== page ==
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Do Hypoallergenic Cats Exist?

By Daphne Sashin
WebMD Pet Health Feature

President Barack Obama's much-publicized search for a dog that wouldn't trigger daughter Malia's allergies put a spotlight on hypoallergenic dogs.

But less attention has been paid to cats, even though cat allergies are twice as common as allergies to dogs, according to the Asthma and Allergy Foundation of America.

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So is there such a thing as a hypoallergenic cat?

The short answer is scientists don't know. If you have allergies and want a cat, it may be possible to find one that won't bother you. But experts can't explain why.

Anatomy of an Allergy

People with cat allergies react to a protein in the animal's saliva, skin, and urine. The allergen collects on the cat's fur when the animal licks itself and comes off in tiny flakes of skin that glom onto walls, carpet, and furniture or stay in the air. A cat's lick or scratch can cause skin welts or itchiness. In the nose and lungs, the protein causes itchy, watery eyes and nasal congestion and can lead to asthma.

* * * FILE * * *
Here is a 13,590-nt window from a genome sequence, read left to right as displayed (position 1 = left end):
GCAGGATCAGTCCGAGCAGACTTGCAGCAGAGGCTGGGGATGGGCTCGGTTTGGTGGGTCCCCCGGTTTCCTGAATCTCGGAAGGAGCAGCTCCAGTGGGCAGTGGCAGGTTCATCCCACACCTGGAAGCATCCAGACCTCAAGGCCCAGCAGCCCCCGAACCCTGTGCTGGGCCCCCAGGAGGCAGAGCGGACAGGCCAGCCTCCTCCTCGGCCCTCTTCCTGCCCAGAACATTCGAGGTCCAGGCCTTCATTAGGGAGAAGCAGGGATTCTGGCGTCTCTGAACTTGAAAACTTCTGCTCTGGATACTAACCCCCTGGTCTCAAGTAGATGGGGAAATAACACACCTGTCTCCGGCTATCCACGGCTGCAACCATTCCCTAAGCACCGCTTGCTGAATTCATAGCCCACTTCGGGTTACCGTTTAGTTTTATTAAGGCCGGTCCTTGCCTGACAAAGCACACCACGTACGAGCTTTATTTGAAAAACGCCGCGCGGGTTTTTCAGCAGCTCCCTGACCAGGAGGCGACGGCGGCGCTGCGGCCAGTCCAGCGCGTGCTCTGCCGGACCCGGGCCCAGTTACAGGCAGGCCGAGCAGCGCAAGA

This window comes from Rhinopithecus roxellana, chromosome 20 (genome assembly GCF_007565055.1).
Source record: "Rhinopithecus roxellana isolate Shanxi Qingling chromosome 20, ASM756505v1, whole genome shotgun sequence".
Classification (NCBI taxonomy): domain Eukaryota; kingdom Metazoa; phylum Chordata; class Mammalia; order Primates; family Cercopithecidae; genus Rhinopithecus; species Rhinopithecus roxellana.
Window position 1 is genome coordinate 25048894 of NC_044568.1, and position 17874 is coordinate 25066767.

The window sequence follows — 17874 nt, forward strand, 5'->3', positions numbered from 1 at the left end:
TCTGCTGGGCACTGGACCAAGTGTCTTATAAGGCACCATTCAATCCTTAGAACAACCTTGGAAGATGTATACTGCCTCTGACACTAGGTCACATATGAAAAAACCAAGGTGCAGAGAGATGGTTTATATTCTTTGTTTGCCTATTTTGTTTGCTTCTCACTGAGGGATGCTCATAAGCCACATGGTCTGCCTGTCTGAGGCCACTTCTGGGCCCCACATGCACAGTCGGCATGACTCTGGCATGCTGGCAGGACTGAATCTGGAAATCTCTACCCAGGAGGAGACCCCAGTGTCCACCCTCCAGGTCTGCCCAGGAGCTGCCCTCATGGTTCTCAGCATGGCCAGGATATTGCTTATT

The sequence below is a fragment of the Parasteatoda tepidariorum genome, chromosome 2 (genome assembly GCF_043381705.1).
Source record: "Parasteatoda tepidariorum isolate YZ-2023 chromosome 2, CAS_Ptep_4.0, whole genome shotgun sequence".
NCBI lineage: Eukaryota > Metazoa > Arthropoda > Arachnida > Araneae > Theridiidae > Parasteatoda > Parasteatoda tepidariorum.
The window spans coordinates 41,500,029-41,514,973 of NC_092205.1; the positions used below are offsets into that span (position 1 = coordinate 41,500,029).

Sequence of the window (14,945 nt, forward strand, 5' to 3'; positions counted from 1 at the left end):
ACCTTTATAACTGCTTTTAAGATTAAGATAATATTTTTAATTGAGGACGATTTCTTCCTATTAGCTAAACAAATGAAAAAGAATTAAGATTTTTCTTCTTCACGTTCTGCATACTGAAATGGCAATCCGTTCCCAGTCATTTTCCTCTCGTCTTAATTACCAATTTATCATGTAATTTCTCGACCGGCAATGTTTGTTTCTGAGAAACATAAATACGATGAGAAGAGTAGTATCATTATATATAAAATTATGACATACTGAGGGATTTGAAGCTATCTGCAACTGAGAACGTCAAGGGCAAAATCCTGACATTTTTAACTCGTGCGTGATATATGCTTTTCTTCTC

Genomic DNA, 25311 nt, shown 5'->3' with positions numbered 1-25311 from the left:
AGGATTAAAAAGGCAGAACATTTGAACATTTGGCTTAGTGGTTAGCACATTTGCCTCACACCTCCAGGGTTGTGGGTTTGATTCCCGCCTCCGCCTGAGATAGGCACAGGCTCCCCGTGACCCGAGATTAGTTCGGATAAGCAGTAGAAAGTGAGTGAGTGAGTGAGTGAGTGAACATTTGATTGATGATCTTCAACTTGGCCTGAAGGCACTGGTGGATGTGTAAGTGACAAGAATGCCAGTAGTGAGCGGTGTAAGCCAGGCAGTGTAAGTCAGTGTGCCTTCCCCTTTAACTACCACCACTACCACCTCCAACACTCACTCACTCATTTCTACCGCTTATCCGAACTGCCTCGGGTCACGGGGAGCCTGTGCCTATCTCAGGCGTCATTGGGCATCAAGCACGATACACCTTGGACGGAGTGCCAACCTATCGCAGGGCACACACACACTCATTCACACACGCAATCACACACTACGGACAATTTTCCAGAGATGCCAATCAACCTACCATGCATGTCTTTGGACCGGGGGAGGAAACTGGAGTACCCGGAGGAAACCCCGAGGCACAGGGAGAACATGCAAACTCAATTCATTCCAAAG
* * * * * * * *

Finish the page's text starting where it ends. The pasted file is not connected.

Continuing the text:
The allergens are so powerful that they can hang around for months, causing effects long after the cat is gone.

Some cats secrete less of the protein, some cats put out less saliva, and some cats produce less dander. But all cats make the allergen in some form -- and a tiny amount can cause a lot of symptoms, depending on how clean you keep your house and how often you're around the animal, says Robert Zuckerman, MD, an allergy and asthma specialist in Harrisburg, Pa.

"Even a cat that has a little bit of allergen can cause allergy if you have enough exposure to it," Zuckerman says.

The other variable is your immune system. Maeve O'Connor, MD, an allergy, asthma, and clinical immunologist in Charlotte, N.C., says one person can hold a cat and have no symptoms, while another has an asthma attack standing near a person with cat dander on his or her clothes.

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